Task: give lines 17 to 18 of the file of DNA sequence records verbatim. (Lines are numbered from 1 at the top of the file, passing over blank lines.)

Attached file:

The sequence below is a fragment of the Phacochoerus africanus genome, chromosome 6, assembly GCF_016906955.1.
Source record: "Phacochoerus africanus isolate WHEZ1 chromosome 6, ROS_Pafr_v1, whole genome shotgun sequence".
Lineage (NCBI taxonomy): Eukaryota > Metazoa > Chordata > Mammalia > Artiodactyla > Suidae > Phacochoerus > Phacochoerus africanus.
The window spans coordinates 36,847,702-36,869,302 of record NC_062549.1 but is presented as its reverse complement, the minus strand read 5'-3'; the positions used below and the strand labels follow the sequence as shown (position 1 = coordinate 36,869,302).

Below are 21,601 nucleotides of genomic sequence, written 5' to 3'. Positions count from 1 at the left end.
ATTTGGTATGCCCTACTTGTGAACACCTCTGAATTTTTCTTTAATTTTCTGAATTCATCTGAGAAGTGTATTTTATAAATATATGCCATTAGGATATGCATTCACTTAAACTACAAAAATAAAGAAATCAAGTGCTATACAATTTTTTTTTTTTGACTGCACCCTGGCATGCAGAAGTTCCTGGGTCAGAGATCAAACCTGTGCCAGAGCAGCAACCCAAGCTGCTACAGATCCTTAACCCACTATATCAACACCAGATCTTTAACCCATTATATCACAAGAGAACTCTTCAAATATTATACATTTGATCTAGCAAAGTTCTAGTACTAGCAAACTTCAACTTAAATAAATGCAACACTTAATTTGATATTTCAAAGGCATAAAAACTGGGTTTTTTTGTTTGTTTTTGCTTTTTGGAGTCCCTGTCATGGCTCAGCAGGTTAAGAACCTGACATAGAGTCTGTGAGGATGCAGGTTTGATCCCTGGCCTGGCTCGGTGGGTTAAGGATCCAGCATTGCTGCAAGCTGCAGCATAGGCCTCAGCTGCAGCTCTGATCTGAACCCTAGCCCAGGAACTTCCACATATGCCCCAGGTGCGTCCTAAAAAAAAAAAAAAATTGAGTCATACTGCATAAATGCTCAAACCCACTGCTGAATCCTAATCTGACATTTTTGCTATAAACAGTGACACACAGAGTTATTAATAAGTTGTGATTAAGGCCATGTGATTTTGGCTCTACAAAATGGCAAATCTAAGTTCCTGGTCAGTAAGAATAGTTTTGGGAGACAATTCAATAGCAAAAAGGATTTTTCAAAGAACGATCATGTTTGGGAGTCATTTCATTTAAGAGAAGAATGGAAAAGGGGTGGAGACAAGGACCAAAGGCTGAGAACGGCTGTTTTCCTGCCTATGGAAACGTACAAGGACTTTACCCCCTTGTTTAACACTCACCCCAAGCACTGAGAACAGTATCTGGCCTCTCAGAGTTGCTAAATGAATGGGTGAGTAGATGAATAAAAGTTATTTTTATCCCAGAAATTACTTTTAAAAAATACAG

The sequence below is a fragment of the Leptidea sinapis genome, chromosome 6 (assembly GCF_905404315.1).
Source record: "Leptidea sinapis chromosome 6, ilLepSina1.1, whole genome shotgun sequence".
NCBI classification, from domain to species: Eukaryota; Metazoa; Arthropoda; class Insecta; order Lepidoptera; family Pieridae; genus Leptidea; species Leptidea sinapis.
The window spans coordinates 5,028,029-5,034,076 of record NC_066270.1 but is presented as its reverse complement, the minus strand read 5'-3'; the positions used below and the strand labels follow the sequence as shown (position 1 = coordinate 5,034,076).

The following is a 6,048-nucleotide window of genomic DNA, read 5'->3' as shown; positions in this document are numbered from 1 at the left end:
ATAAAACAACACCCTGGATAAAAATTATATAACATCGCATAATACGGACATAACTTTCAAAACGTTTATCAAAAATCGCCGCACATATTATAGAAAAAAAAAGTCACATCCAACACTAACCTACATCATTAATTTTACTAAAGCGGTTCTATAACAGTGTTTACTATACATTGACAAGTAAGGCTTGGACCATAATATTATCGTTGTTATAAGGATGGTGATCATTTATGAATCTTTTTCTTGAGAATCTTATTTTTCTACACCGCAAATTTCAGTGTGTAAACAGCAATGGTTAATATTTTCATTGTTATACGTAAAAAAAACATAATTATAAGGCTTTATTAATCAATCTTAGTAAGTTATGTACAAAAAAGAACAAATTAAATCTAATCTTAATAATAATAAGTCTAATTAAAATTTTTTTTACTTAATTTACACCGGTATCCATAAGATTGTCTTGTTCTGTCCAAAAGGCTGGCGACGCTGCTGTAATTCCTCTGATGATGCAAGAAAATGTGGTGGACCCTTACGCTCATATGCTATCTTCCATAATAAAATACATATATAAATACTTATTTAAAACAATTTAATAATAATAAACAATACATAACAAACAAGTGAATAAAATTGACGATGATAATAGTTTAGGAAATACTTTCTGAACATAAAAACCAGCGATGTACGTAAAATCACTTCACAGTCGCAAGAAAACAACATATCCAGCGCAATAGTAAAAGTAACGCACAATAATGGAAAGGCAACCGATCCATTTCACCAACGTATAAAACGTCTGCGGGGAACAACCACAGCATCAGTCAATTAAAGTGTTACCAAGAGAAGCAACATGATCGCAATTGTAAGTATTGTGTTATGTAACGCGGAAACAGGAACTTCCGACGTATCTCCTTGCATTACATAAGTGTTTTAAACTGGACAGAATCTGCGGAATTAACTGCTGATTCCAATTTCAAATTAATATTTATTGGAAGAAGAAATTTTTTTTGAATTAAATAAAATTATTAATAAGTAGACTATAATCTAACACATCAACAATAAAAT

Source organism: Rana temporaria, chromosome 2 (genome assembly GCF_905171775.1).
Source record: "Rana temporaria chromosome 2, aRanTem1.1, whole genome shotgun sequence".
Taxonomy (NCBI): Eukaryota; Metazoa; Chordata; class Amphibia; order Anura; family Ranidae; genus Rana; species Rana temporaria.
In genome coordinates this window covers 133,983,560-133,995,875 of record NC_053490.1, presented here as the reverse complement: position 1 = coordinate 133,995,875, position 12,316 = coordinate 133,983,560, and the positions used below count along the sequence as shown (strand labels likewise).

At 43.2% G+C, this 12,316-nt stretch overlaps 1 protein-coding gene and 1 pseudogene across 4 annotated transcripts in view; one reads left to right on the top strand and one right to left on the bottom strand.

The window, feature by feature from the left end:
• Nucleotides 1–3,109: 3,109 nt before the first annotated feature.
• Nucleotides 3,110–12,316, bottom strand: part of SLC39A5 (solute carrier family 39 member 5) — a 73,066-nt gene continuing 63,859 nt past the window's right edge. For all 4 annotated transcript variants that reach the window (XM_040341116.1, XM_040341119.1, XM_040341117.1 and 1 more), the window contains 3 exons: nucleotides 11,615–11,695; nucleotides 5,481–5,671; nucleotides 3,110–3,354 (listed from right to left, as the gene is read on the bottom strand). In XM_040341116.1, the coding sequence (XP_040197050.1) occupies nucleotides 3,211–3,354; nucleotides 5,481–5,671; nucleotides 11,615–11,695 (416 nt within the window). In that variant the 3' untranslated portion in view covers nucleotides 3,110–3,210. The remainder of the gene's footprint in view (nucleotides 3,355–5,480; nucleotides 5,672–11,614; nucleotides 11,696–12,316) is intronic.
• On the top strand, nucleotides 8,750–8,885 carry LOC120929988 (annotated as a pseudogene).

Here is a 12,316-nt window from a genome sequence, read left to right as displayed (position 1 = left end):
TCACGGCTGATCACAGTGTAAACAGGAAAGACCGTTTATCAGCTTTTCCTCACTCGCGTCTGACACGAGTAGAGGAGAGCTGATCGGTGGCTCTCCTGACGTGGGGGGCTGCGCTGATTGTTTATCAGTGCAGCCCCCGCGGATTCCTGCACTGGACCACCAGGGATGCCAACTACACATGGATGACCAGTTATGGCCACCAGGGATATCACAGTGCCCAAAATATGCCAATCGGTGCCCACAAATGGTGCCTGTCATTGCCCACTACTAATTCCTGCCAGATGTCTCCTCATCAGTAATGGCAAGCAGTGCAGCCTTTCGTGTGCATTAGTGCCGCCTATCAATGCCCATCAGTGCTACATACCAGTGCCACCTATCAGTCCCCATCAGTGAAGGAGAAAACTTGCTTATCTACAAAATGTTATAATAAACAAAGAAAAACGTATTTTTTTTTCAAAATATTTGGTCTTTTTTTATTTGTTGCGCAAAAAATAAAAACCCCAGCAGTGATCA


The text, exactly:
At 43.2% G+C, this 12,316-nt stretch overlaps 1 protein-coding gene and 1 pseudogene across 4 annotated transcripts in view; one reads left to right on the top strand and one right to left on the bottom strand.

The window, feature by feature from the left end: